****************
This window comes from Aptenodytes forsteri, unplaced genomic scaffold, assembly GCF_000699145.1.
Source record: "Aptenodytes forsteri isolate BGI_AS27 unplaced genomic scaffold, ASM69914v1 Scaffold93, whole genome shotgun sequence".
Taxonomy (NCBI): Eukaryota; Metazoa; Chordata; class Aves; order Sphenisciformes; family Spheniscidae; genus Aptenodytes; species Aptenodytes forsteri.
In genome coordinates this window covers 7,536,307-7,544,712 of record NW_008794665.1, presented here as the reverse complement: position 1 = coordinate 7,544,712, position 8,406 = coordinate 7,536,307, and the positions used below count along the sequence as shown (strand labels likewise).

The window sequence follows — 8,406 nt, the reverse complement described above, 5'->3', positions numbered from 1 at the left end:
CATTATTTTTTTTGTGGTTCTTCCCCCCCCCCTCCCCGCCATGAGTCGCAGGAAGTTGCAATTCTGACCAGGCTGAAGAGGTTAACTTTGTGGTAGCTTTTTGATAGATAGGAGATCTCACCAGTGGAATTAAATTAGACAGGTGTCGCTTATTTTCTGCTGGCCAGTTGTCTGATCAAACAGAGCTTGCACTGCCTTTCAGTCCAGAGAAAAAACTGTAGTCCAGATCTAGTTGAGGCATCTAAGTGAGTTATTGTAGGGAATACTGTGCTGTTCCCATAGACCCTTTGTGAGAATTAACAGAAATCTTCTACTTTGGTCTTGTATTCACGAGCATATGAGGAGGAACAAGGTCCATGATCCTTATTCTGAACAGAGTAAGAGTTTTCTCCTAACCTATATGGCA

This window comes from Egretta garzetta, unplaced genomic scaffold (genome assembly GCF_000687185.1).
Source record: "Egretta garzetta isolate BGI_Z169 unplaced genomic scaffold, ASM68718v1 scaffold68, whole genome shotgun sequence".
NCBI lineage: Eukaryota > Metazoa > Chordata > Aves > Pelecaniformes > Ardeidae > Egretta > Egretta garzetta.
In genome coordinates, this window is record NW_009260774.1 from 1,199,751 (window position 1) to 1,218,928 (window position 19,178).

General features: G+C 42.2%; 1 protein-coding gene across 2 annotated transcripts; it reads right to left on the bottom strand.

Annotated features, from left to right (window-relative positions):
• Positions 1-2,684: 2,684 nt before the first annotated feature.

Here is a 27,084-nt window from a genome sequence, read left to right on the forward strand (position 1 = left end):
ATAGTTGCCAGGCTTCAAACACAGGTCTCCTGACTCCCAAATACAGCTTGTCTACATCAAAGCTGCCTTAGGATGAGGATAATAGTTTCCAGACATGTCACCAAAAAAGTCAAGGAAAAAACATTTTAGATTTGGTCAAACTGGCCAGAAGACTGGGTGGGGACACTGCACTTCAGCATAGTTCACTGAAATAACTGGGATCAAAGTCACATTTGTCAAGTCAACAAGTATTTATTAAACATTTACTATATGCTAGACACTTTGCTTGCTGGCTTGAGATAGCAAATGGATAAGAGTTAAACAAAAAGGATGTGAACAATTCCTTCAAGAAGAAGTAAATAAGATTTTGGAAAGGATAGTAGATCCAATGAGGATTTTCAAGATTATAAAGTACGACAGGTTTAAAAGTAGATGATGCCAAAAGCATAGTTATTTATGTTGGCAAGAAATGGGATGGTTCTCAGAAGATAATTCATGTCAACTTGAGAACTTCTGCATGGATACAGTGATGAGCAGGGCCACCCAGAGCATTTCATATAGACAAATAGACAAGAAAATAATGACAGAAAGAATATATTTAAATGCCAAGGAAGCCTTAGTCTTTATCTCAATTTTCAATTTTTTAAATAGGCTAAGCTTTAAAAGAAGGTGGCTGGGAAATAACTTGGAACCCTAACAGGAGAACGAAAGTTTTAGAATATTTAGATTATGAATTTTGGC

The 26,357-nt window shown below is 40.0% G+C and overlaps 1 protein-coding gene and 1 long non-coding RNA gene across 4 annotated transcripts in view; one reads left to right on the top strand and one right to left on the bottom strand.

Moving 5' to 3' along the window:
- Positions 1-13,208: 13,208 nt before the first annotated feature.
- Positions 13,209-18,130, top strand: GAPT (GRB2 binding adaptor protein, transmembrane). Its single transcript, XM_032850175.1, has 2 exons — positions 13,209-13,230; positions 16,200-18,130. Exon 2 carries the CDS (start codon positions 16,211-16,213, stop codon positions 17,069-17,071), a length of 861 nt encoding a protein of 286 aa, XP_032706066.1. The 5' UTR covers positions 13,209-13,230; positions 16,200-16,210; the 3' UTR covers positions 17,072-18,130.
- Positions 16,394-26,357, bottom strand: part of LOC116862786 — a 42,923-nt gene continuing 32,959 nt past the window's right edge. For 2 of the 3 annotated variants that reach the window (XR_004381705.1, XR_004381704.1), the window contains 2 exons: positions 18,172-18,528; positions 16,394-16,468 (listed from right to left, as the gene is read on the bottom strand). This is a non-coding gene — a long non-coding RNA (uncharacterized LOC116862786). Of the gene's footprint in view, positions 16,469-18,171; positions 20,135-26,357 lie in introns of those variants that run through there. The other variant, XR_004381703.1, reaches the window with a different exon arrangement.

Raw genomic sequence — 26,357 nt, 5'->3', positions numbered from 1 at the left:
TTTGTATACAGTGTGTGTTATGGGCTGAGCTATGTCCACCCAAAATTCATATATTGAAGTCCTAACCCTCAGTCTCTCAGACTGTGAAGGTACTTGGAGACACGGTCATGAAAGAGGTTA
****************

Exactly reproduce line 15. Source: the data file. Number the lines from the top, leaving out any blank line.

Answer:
ATAGTTGCCAGGCTTCAAACACAGGTCTCCTGACTCCCAAATACAGCTTGTCTACATCAAAGCTGCCTTAGGATGAGGATAATAGTTTCCAGACATGTCACCAAAAAAGTCAAGGAAAAAACATTTTAGATTTGGTCAAACTGGCCAGAAGACTGGGTGGGGACACTGCACTTCAGCATAGTTCACTGAAATAACTGGGATCAAAGTCACATTTGTCAAGTCAACAAGTATTTATTAAACATTTACTATATGCTAGACACTTTGCTTGCTGGCTTGAGATAGCAAATGGATAAGAGTTAAACAAAAAGGATGTGAACAATTCCTTCAAGAAGAAGTAAATAAGATTTTGGAAAGGATAGTAGATCCAATGAGGATTTTCAAGATTATAAAGTACGACAGGTTTAAAAGTAGATGATGCCAAAAGCATAGTTATTTATGTTGGCAAGAAATGGGATGGTTCTCAGAAGATAATTCATGTCAACTTGAGAACTTCTGCATGGATACAGTGATGAGCAGGGCCACCCAGAGCATTTCATATAGACAAATAGACAAGAAAATAATGACAGAAAGAATATATTTAAATGCCAAGGAAGCCTTAGTCTTTATCTCAATTTTCAATTTTTTAAATAGGCTAAGCTTTAAAAGAAGGTGGCTGGGAAATAACTTGGAACCCTAACAGGAGAACGAAAGTTTTAGAATATTTAGATTATGAATTTTGGC